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Family Planning Has Yet to Take Hold in West Africa—But Change Is Coming

What does the health workforce have to do with family planning and contraceptive rates? A lot, it turns out.

West African countries have the highest fertility rates in the world, with an average of 5.5 births per woman; they also have the lowest levels of contraceptive use.

As a longtime physician and family planning/reproductive health trainer at IntraHealth International, I see several reasons for this.When I started training male health providers in family planning services in West Africa in 1997, I was met with a lot of resistance. Many men thought that female clients wouldn’t want to talk to male health providers.But I told them, “It depends on how they see you. When you return to your facility, you need to tell people what you can do for them, advertise your new skills in family planning services, encourage women to come with their husbands so they can trust you as a couple, and build trust within community.”

Now, 17 years later, I do not think that much has changed.

Last year, when we were training mentors and tutors on a range of high-impact services, there were no male participants at the family planning training sessions. In health centers, the midwife is in charge of all maternal health services, including antenatal care, deliveries, postnatal care, and immunization. The male nurse is in charge of curative care.

This division in exclusive territory limits clients’ access to services. In addition to the lack of male involvement in the family planning workforce, several other workforce-related factors contribute to the stagnation of family planning in West Africa.

Several female providers told me that they would never want their husband to get a vasectomy.

HIV and AIDS command attention and resources that otherwise might be devoted to family planning. Over the past few decades as HIV and AIDS became a priority, international donors and governments focused less attention and funding on family planning to improve maternal and child health and enhance economic development.

Family planning information and services often fail to reach young people. The adolescent fertility rate is 108 births per 1,000 girls ages 15 to 19 in sub-Saharan Africa, compared to 73 in South Asia, and 72 in Latin America and the Caribbean.Correspondingly, contraceptive use among 15 to19 year-old girls in the region is low—only 21 percent of married girls who want to avoid pregnancy, and just 41 percent of unmarried sexually active girls who want to avoid pregnancy are using a modern contraceptive method (source).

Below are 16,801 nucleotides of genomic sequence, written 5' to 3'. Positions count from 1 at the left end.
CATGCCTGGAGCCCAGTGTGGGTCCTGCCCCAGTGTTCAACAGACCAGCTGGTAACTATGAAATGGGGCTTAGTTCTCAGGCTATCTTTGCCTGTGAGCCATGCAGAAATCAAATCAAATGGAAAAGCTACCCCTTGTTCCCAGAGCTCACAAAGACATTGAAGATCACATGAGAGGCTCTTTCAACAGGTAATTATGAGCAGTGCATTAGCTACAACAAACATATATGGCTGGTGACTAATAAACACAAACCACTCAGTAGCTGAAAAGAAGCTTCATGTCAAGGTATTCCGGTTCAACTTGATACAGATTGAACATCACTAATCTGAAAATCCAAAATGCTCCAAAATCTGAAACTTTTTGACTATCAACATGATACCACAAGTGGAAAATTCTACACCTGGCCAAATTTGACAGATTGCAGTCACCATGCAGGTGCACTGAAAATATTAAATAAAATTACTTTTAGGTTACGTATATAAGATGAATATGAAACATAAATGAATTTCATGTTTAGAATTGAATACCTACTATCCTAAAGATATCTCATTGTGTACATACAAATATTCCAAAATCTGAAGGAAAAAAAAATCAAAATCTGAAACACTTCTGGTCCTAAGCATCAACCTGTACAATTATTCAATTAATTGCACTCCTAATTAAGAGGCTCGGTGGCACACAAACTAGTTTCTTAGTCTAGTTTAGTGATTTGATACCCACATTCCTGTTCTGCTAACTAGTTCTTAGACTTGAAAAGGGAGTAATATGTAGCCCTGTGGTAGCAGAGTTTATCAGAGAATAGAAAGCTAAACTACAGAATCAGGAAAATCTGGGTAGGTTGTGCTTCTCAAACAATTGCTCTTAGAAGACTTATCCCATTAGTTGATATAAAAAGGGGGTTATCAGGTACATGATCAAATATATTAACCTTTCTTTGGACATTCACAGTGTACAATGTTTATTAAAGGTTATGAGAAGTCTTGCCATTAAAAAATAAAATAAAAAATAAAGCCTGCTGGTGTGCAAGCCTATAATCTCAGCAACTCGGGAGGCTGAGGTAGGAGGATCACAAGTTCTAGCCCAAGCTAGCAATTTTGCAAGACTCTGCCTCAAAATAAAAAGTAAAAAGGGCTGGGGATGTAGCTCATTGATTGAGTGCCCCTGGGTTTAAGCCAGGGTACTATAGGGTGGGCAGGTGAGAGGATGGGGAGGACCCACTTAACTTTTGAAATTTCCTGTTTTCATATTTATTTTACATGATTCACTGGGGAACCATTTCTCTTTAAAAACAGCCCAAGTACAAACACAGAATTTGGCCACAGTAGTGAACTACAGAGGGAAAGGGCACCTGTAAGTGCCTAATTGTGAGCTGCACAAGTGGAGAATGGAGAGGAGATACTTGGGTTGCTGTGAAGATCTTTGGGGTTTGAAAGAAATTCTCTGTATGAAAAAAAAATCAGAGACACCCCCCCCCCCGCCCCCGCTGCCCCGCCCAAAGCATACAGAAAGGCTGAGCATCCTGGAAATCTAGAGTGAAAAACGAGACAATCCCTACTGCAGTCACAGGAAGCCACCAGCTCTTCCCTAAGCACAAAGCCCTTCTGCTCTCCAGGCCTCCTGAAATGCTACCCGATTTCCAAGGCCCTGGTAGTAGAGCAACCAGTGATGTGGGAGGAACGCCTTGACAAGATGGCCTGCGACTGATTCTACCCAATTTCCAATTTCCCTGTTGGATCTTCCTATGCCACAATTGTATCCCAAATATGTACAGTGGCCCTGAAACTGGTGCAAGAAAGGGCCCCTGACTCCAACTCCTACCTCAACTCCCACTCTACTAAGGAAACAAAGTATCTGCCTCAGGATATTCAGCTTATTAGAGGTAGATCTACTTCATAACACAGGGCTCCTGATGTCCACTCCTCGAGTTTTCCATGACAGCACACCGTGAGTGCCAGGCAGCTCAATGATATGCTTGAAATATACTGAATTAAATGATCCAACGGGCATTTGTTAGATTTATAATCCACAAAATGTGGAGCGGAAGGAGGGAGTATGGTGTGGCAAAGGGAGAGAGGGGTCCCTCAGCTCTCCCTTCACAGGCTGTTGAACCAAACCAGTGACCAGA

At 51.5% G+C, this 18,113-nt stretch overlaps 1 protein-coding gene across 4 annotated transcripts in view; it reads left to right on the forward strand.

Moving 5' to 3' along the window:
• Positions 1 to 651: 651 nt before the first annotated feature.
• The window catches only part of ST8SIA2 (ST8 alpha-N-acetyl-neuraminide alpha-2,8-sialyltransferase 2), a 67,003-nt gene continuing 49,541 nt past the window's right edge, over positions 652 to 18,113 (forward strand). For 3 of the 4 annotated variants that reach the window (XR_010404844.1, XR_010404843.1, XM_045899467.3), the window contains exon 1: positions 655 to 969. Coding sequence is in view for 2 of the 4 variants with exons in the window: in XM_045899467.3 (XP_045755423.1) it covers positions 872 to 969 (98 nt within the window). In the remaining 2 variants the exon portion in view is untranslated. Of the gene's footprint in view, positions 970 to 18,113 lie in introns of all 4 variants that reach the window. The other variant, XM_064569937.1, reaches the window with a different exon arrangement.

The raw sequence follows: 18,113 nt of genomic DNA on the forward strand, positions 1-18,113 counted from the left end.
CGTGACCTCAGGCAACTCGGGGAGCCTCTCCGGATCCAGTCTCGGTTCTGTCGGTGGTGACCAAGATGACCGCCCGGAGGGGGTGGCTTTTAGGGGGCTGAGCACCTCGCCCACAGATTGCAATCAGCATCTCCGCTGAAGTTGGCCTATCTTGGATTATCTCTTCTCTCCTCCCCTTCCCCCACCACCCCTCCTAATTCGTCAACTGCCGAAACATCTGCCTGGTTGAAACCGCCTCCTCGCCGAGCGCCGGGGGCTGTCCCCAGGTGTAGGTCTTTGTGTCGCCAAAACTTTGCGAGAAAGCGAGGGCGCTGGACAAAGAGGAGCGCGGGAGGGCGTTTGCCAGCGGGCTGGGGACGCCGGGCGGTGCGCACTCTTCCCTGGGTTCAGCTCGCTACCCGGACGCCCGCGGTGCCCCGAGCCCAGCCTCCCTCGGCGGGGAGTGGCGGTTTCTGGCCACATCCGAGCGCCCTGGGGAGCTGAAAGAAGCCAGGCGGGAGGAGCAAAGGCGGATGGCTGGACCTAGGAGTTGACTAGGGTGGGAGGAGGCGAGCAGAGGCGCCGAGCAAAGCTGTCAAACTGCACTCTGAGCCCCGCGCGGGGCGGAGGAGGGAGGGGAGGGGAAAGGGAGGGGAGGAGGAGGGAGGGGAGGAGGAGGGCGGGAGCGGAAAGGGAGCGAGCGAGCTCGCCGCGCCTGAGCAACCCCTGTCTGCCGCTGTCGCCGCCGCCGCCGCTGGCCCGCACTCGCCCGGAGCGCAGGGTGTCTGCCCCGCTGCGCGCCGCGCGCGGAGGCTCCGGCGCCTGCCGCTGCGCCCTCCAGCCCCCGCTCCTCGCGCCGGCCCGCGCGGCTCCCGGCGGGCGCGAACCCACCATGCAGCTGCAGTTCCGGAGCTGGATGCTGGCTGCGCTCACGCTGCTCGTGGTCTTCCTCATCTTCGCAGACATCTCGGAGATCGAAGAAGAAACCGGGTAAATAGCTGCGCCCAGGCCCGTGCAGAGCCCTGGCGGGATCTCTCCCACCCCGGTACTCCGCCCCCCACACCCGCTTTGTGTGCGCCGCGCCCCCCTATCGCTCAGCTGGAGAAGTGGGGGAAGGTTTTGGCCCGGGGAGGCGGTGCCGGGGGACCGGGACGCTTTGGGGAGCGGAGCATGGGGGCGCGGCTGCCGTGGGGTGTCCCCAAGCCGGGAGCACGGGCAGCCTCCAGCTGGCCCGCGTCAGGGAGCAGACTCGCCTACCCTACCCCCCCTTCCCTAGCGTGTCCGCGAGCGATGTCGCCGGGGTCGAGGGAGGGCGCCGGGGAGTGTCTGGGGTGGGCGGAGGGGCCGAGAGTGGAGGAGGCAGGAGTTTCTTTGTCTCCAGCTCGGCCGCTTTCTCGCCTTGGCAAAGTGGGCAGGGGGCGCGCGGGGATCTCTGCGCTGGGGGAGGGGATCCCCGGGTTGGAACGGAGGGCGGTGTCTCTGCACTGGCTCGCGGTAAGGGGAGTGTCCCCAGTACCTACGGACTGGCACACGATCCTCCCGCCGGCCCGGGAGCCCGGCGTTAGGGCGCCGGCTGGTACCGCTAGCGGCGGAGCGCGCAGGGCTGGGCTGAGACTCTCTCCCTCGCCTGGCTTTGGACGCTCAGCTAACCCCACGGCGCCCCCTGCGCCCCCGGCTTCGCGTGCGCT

The high adoles­cent birth rates in West Africa demonstrate an urgent need to strengthen providers’ capacity to provide youth-friendly family planning education, counseling, and services (source).

The health worker shortage and uneven geographic distribution of health workers limits access to services. A widespread preference of highly educated providers to live and work in urban areas further compounds the health worker shortage for rural dwellers—particularly since only highly skilled clinicians are allowed to provide many long-acting and permanent contraceptive methods.

Providers’ attitudes are often a barrier to access. Although all West African countries have national family planning guidelines, too many health providers make it difficult for people to get the family planning services they need and want.

Health workers are often a part of the communities and cultures in which they work. 

The limited existing research and anecdotal accounts on this subject reveal negative behaviors, including unfounded restrictions, judgments on parity, provider convenience, and unnecessary requests for multiple clinic visits, steering clients toward methods that are easier or faster to administer.Health workers are often a part of the communities and cultures in which they work. They, too, carry with them cultural views on family planning.

Last year when I was conducting a survey for the introduction of vasectomy in one West African country, several female providers told me that they would never want their husband to get a vasectomy.Despite a full understanding of what a vasectomy is and what to expect after this simple operation, cultural beliefs make these female providers nervous about being blamed for anything that might happen to their husband’s virility. A few male providers told me that they would openly campaign against vasectomy if a program was initiated in their country.Why? They want their country to have more people!

Renewed energy for family planningSince the 2011 Ouagadougou meeting and the 2012 London Summit on Family Planning, West African countries have committed to providing resources to ensure contraceptive security.Some countries are even including contraceptives in their national budget. Funders including the Bill & Melinda Gates Foundation, the French Government Cooperation, USAID, and UNFPA, support national governments that have committed to the goals of FP2020 and are leading the development and implementation of their own country-specific plans. Civil society is involved in community mobilization and advocacy for access to family planning services.Demographic and Health Survey (DHS) results show progress: Senegal’s contraceptive prevalence rate jumped from 12 percent in 2011 to 16 percent in 2013. Togo’s contraceptive prevalence rate grew from 13 percent in 2010 to 17 percent in 2013.

Despite the many sociocultural, financial, and organizational barriers and constraints to family planning services in West Africa, these developments give us reason for hope.Visit K4Health’s new page on the Family Planning Workforce for information and tools for strengthening the workforce to improve access to family planning.This post originally appeared on the K4Health blog.